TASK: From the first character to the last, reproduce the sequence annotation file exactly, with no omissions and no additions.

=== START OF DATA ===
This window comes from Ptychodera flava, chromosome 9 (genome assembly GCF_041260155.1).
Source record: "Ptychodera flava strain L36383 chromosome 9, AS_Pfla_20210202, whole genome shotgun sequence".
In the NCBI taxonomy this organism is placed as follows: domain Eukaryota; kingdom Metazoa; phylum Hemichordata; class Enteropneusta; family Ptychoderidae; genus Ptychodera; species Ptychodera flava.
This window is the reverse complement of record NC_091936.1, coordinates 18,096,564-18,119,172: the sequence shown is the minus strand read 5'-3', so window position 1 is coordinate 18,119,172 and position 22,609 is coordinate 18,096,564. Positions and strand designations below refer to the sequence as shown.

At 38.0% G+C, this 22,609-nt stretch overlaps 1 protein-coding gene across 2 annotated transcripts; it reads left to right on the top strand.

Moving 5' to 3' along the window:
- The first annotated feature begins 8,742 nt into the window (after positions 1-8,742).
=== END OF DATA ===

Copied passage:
This window comes from Ptychodera flava, chromosome 9 (genome assembly GCF_041260155.1).
Source record: "Ptychodera flava strain L36383 chromosome 9, AS_Pfla_20210202, whole genome shotgun sequence".
In the NCBI taxonomy this organism is placed as follows: domain Eukaryota; kingdom Metazoa; phylum Hemichordata; class Enteropneusta; family Ptychoderidae; genus Ptychodera; species Ptychodera flava.
This window is the reverse complement of record NC_091936.1, coordinates 18,096,564-18,119,172: the sequence shown is the minus strand read 5'-3', so window position 1 is coordinate 18,119,172 and position 22,609 is coordinate 18,096,564. Positions and strand designations below refer to the sequence as shown.

At 38.0% G+C, this 22,609-nt stretch overlaps 1 protein-coding gene across 2 annotated transcripts; it reads left to right on the top strand.

Moving 5' to 3' along the window:
- The first annotated feature begins 8,742 nt into the window (after positions 1-8,742).